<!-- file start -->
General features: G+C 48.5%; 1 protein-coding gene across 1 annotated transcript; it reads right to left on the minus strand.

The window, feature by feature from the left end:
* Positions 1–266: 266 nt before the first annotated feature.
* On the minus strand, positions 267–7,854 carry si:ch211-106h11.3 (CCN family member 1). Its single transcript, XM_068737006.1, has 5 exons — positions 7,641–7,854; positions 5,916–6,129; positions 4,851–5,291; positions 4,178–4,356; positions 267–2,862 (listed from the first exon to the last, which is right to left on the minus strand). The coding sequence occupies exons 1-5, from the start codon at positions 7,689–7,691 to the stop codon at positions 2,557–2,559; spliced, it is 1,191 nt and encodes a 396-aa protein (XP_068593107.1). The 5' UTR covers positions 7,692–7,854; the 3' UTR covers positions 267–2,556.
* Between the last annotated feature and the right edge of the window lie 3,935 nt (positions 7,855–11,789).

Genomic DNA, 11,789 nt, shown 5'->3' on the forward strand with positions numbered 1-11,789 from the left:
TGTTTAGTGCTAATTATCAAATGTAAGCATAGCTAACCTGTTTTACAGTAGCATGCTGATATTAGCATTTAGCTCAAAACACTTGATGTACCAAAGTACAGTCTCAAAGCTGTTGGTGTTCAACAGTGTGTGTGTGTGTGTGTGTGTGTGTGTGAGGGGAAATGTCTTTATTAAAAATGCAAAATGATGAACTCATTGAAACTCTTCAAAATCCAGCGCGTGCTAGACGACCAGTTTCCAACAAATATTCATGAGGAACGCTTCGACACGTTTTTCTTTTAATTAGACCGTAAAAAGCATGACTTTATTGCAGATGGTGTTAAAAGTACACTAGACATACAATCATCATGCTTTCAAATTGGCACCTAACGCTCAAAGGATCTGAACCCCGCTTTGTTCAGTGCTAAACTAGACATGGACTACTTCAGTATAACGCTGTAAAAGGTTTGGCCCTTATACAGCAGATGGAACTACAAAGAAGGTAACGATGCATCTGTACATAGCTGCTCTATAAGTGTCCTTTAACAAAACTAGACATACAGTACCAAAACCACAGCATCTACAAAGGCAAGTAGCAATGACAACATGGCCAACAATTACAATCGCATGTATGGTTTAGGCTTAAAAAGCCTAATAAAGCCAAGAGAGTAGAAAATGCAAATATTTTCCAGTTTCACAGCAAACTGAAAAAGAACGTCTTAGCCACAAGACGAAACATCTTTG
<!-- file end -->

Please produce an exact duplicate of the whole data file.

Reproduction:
General features: G+C 48.5%; 1 protein-coding gene across 1 annotated transcript; it reads right to left on the minus strand.

The window, feature by feature from the left end:
* Positions 1–266: 266 nt before the first annotated feature.
* On the minus strand, positions 267–7,854 carry si:ch211-106h11.3 (CCN family member 1). Its single transcript, XM_068737006.1, has 5 exons — positions 7,641–7,854; positions 5,916–6,129; positions 4,851–5,291; positions 4,178–4,356; positions 267–2,862 (listed from the first exon to the last, which is right to left on the minus strand). The coding sequence occupies exons 1-5, from the start codon at positions 7,689–7,691 to the stop codon at positions 2,557–2,559; spliced, it is 1,191 nt and encodes a 396-aa protein (XP_068593107.1). The 5' UTR covers positions 7,692–7,854; the 3' UTR covers positions 267–2,556.
* Between the last annotated feature and the right edge of the window lie 3,935 nt (positions 7,855–11,789).

Genomic DNA, 11,789 nt, shown 5'->3' on the forward strand with positions numbered 1-11,789 from the left:
TGTTTAGTGCTAATTATCAAATGTAAGCATAGCTAACCTGTTTTACAGTAGCATGCTGATATTAGCATTTAGCTCAAAACACTTGATGTACCAAAGTACAGTCTCAAAGCTGTTGGTGTTCAACAGTGTGTGTGTGTGTGTGTGTGTGTGTGTGAGGGGAAATGTCTTTATTAAAAATGCAAAATGATGAACTCATTGAAACTCTTCAAAATCCAGCGCGTGCTAGACGACCAGTTTCCAACAAATATTCATGAGGAACGCTTCGACACGTTTTTCTTTTAATTAGACCGTAAAAAGCATGACTTTATTGCAGATGGTGTTAAAAGTACACTAGACATACAATCATCATGCTTTCAAATTGGCACCTAACGCTCAAAGGATCTGAACCCCGCTTTGTTCAGTGCTAAACTAGACATGGACTACTTCAGTATAACGCTGTAAAAGGTTTGGCCCTTATACAGCAGATGGAACTACAAAGAAGGTAACGATGCATCTGTACATAGCTGCTCTATAAGTGTCCTTTAACAAAACTAGACATACAGTACCAAAACCACAGCATCTACAAAGGCAAGTAGCAATGACAACATGGCCAACAATTACAATCGCATGTATGGTTTAGGCTTAAAAAGCCTAATAAAGCCAAGAGAGTAGAAAATGCAAATATTTTCCAGTTTCACAGCAAACTGAAAAAGAACGTCTTAGCCACAAGACGAAACATCTTTG